Traffic safety data in recent years reveals a steady decline in motor vehicle-related fatalities. The National Highway Traffic Safety Administration (NHTSA) recently reported that traffic fatalities on U.S. roadways have decreased by 25 percent during the last decade. Based on this data, current traffic collision death rates have been on a consistent downward trend. Many of these improvements are the result of radically improved safety standards and equipment that include shoulder harnesses, more extensive air bag coverage, collision avoidance systems, and reduced speed limits.
Because the majority of these safety improvements involve more sophisticated safety equipment, it might not be surprising this positive news does not extend to motorcycle fatality and injury rates. A report from the NHTSA based on 2013 data, which is the most current information from the agency, found that motorcycle accident deaths increased every year over 13 of the preceding 14 years. The danger posed to motorcyclists is even more disturbing when disparities in the relative number of registered motorcycles and miles traveled on bikes is considered. The agency reports that motorcycle riders are 30 times more likely to die in a crash and five times more likely to be injured than occupants of cars.
The primary reason that safety trends for motorcyclists and passenger vehicle occupants are heading in opposite directions involves the lack of innovation in safety equipment for motorcycles. While manufacturers of sedans, SUV, trucks, and other passenger cars have benefited greatly from improvements in crashworthiness and safety features, motorcycles have not seen substantial safety improvements.
Admittedly, there are limits to the extent to which motorcycles can be made less dangerous, but safety standards for motorcycles have declined as fatalities have risen. The repeal of motorcycle helmet laws has resulted in many motorcyclists having less protection while riding. With mandatory universal helmet laws being repealed or liberalized, fewer people are wearing helmets with predictable results.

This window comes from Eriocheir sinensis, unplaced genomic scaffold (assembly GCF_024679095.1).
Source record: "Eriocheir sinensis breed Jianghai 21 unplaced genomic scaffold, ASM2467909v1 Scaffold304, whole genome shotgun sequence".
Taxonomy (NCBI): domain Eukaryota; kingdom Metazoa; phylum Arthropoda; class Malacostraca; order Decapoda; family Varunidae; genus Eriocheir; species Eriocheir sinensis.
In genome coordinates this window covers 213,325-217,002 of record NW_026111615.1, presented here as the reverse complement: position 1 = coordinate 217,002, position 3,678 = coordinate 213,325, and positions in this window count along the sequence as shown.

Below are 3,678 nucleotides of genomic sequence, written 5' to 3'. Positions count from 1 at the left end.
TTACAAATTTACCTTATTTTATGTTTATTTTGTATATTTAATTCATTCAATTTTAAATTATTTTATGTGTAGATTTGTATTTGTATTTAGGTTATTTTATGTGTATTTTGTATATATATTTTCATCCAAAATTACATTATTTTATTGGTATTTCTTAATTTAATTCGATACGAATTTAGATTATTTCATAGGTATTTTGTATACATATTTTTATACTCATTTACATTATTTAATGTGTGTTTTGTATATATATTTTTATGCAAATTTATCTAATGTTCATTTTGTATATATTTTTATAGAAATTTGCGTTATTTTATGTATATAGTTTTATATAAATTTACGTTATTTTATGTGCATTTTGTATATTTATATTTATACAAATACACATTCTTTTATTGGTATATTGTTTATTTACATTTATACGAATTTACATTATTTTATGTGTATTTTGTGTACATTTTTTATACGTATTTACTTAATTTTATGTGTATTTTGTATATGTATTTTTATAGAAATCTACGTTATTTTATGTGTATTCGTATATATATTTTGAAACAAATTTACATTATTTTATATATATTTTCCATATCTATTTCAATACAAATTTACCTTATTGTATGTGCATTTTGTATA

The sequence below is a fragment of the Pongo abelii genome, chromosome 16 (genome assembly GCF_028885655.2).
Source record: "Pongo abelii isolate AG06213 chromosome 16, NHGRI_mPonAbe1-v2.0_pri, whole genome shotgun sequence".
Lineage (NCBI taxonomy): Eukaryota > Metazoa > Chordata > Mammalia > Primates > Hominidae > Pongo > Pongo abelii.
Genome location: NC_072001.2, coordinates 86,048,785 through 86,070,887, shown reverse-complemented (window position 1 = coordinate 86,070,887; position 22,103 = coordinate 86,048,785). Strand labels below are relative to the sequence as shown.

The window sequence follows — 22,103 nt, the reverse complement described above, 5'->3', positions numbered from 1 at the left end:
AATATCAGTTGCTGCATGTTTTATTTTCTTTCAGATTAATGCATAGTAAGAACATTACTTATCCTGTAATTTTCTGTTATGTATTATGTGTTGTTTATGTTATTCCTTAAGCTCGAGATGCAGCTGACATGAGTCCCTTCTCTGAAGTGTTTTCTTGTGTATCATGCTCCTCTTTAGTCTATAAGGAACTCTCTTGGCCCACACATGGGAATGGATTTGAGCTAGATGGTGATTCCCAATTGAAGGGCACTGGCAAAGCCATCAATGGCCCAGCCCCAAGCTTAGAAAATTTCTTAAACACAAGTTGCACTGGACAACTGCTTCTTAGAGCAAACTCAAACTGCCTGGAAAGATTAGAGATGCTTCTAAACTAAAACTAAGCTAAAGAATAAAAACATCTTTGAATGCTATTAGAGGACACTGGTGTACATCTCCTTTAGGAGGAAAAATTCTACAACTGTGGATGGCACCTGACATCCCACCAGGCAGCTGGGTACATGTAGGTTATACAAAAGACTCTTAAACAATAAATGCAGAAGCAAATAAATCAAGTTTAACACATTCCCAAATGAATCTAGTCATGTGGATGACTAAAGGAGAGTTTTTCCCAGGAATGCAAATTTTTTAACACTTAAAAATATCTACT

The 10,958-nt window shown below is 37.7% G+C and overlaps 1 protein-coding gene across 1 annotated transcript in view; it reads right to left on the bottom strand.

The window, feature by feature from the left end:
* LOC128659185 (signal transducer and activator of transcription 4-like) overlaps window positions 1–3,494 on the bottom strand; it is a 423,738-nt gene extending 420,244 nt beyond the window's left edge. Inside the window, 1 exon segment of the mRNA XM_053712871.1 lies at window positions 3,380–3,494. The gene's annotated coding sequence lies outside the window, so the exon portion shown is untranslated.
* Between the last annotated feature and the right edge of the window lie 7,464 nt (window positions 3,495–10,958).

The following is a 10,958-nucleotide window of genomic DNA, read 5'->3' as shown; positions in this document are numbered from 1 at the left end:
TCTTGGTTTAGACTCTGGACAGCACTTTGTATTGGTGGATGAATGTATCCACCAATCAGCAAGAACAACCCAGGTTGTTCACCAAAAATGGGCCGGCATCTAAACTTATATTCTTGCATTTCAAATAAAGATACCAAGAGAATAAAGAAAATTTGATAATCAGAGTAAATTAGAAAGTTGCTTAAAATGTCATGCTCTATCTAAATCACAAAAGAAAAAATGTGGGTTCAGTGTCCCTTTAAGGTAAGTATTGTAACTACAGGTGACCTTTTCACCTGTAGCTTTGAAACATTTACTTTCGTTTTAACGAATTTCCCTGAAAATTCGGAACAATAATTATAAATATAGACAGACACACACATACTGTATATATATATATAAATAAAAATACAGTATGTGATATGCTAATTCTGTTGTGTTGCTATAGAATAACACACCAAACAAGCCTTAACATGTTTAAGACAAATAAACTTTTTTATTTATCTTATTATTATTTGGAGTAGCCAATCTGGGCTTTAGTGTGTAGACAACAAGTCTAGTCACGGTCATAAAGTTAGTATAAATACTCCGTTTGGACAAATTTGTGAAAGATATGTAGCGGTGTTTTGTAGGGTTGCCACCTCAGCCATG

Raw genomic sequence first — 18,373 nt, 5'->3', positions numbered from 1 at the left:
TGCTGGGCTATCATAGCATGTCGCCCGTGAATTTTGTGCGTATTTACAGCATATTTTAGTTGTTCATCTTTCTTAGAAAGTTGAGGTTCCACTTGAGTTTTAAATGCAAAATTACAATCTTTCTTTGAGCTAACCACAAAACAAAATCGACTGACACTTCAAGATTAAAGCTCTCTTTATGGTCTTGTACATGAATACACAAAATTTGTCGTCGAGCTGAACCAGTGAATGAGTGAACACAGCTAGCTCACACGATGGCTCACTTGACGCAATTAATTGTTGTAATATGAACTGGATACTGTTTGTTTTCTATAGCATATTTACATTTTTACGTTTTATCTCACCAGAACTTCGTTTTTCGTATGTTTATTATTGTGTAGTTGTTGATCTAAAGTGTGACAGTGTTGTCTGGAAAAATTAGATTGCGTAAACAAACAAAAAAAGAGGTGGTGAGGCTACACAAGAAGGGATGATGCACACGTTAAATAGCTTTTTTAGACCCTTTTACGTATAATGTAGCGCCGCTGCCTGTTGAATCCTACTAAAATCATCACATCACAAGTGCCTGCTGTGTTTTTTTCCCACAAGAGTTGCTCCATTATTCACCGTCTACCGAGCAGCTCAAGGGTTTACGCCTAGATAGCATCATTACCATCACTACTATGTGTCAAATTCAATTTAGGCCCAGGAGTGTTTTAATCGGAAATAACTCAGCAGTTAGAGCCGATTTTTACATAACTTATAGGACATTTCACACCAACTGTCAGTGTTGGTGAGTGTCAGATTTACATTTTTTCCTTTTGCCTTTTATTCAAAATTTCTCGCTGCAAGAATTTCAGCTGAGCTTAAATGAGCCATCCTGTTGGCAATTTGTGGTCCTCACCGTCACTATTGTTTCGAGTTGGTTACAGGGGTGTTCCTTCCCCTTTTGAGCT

The impact of the repeal of Florida’s universal helmet law resulted in increased head injuries and fatalities from the moment the law was changed. During the first year after Florida authorized adult motorcyclists with $10,000 in insurance to abstain from wearing a helmet, the estimated number of fatalities increased by almost half (48.6%). When the numbers are adjusted to account for miles traveled and vehicle registrations, the estimated increase falls to between 21 percent and 38 percent.
The situation did not improve as time passed after the repeal as reflected by statistics from the Centers for Disease Control and Prevention (CDC). A CDC analysis that compared motorcycle fatalities during the 30 months prior to repeal of Florida’s universal helmet law to the 30 month period following the repeal found the following:
• The number of motorcycle fatalities increased 55 percent which far exceeded any anticipated increase from additional registered motorcycles.
• Hospitalizations increased by 40 percent.
• Cost of treating head injuries doubled to $44 million.
• Fatalities of unhelmeted motorcyclists under 18 increased by 188 percent.
At the Cressman Law Firm, we see the tragic consequences of motorcyclists victimized by distracted and careless drivers, so we urge riders to wear a helmet at all times. If you or someone you love has been injured or you have lost a loved one in a motorcycle crash, Winter Garden motorcycle accident attorney Mark Cressman tenaciously advocates for the rights and remedies of accident victims. Mark invites you to call to schedule a free consultation today to learn about your legal rights and obtain a case evaluation at (407) 877-7317.